The Stream: Long stretches of exposition bog down the movie.
The Big Screen: Patterson nails the sci-fi tone and sets a great pace.
The Final Bill: A surprising and creepy sci-fi flick that is well worth 90 minutes.-Trip Fontaine
Director: Andrew Patterson
Writers: Andrew Patterson (as James Montague), Craig W. Sanger
Stars: Sierra McCormick, Jake Horowitz, Gail Cronauer | See full cast & crew
Genre: Drama, Mystery, Sci-Fi
Runtime: 1 hour 25 minutes
Platform: Prime Video
So, you want to watch a genre movie? Well, how about a good sci-fi mystery? The Vast of Night directed by Andrew Patterson may satisfy that craving. It premiered on Amazon Prime a couple weeks ago, and I caught up to this film on a night I wanted to be creeped out. Here’s how it turned out.
The Vast of Night is framed as an episode of a “Twilight Zone” inspired show, which immediately puts the audience in the mindset to expect the unexpected. Here, on one fateful night in a small New Mexico town in the 1950s, a local DJ, Everett, and a wide-eyed telephone operator, Faye, stumble upon a strange sound that portends mysteriousness for their town while the majority of the townspeople are at a local basketball game. Everett and Faye try to figure out what it all means and all as a sense of dread lurks around them.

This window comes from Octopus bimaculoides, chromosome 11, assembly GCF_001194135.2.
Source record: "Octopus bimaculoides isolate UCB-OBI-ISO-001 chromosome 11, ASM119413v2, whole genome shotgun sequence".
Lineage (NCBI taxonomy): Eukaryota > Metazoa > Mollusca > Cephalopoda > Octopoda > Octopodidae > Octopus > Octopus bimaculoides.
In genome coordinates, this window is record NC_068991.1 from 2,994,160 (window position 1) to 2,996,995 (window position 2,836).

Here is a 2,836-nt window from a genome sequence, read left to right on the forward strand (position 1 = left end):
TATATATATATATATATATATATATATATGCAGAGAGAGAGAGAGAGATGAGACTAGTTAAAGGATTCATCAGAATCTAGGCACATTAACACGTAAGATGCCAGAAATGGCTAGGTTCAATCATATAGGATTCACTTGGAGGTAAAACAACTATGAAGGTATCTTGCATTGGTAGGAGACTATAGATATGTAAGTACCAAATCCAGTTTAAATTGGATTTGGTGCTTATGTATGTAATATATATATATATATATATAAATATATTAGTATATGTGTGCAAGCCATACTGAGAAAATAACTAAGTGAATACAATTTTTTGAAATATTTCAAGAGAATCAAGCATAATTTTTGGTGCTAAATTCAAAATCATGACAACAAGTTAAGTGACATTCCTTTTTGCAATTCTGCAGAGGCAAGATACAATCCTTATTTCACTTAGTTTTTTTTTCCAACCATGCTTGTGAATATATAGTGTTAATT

The success of The Vast of Night all hinges on the harnessed ominous tone and the undercurrent of unease portrayed by the actors. Patterson does a great job of establishing dread. The camera lurks and leers behind and around Everett and Faye as they move through the town. There is constant movement by the camera and the main characters in the first third of the movie until it settles down. The world is built very effectively by the costumes and setting, which transports the audience to that time and instills that creepiness the production is trying to achieve. While the main actors are not well-known, Jake Horowitz and Sierra McCormick, who play Everett and Faye, respectively, have a great chemistry and make the fanciful believable. Horowitz, in particular, has the cadence and confidence needed to portray Everett and conveys the creepiness. Then, the pace is generally pretty good. At less than 90 minutes, the film does not waste a lot of time.
While the movie doesn’t waste much time, my main issue with The Vast of Night is that there are stretches of the dialogue that feel like long, tedious exposition. The film basically stops for 5-10 minutes at a time for side characters to tell a story about what’s about to happen. Even though the information in the dialogue is pertinent, it could have been delivered in more interesting ways – that’s one failure of the script.
Ultimately, The Vast of Night is a good way to spend about 90 minutes. The mood is on point. There is a palpable sense of dread throughout and the characters feed into it. Grab a bowl of popcorn and enjoy.